How to create a hard stop/start edit
4th Mar 2010 | 11:03
The ebb and flow of any mix is determined by its transitions - the way it moves between different sections of the track. We’ve all experienced the impact that can be created when a song moves up a gear from verse to chorus, or when a momentary stop lets a soloed vocal line cut through before the track slams back into a full-on moment.
Often, the recorded and programmed sounds you have working within a track will automatically support such transitions. Sometimes, however, particularly in cases where you want clear delineation between the sections, a ‘jigsaw-piece’ edit works better. This can be very effective - imagine a verse building up in intensity until the last line is presented as a solo vocal, before the whole arrangement comes back in hard on the chorus. Let’s see how it’s done.
Step 1: First, download the stop-start-edit.zip folder and place all the parts in a new arrangement with a tempo of 110bpm. Next, set up a reverb and delay as auxiliary effects. You’ll need a reverb with a decent-length tail (around 2 seconds) and a quarter-note delay with enough feedback to hear four or five repeats. Dial some of both effects onto the drum loops, Rhodes, sequence, guitar and vocal parts.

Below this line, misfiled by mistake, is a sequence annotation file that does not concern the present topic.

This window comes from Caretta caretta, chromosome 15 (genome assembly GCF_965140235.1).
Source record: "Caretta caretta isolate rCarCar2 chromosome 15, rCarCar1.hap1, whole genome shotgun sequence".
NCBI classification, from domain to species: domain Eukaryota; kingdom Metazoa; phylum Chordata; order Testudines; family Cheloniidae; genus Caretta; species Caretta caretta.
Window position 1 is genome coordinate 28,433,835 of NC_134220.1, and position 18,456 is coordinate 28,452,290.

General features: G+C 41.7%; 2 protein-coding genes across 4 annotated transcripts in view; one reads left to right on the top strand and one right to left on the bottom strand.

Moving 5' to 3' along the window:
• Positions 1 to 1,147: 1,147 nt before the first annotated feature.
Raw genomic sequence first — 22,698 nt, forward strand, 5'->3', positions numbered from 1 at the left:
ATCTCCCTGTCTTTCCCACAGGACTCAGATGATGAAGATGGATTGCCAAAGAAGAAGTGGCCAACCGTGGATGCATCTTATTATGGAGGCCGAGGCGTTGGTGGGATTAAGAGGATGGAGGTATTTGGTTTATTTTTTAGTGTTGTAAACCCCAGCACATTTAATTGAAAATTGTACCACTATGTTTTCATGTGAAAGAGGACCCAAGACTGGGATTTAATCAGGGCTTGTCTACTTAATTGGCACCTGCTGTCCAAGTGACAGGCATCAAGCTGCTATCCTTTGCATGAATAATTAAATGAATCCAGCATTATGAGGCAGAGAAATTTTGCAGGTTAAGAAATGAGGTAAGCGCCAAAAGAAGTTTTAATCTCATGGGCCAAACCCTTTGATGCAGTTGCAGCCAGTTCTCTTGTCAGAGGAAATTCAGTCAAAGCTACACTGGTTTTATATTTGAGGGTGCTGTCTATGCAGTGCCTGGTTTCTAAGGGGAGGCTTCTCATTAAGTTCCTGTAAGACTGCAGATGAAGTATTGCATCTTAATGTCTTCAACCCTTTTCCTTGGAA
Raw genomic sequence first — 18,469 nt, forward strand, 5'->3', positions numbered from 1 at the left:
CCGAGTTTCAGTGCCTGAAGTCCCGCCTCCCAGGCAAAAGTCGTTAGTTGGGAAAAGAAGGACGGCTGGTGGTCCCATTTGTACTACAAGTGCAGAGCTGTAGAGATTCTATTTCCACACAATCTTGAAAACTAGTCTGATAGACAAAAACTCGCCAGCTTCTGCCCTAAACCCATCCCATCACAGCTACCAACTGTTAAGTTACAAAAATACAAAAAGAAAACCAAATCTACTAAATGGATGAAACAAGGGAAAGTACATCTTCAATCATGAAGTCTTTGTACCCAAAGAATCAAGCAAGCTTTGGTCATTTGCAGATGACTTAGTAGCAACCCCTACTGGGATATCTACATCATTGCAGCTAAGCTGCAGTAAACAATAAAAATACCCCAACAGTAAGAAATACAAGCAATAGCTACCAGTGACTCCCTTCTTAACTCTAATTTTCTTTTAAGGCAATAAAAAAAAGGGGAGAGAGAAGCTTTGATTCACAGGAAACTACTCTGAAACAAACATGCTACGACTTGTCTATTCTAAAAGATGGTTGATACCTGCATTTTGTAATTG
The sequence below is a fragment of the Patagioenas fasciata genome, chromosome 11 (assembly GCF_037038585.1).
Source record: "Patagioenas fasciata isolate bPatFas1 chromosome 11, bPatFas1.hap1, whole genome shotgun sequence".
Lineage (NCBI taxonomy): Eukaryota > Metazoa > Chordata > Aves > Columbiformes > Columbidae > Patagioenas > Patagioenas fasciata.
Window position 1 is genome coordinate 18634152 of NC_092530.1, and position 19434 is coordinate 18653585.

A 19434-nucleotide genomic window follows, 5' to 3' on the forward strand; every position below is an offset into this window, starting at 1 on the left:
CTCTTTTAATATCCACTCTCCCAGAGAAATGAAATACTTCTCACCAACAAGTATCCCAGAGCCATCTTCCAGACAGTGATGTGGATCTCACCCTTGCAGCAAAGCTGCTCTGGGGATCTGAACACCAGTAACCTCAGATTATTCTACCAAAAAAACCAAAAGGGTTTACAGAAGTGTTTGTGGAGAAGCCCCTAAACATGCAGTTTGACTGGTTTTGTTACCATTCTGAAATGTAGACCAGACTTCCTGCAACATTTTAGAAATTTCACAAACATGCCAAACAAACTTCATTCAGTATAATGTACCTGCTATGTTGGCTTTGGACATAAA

Making the cut
Step 2: At bar 17 we want the instruments to stop dead after we’ve heard beat 1, all the way through until the downbeat of the following bar. Using your Scissors tool, chop all the audio files on the second 16th-note of bar 17 and again on beat 1 of the following bar, excluding only the Vocal file, which should remain uncut. Then erase the dead audio files in the gap.
Reverb and delay issues
Step 3: To eliminate any possibility of a slight click on those chopped files, add a short fade-out of 20ms to their ends. Listen to the section across that transition. The power of the moment is being lost because the reverb and delay are smudging the transition - rather than the desired silence, we can hear the effect tails.
Reverb and delay bounce
Step 4: We want to bounce the reverb and delay signals so they’re not playing ‘live’, apart from on the vocal. Mute the vocal audio and solo the reverb auxiliary channel so you’re only hearing the reverb. Bounce down an audio file of just the reverb all the way through the track.
Repeat this for the delay bus.
Creating the silence
Step 5: Import these files onto two new tracks in your arrangement and place them at bar 1. Unsolo the aux channels. You can now bypass or switch off the aux sends on all channels apart from the vocal. Chop the reverb and delay bounces at the same position in bars 17 and 18 as we did in step 2, and delete the dead area. We now have a silence in the gap.
Bringing back the vocal
Step 6: Now it’s time to bring our vocal back in. Unmute the vocal track. As it’s still feeding the auxiliary reverb and delay, it’s still fully processed. The space we’ve created around it makes it stand out much more clearly, though.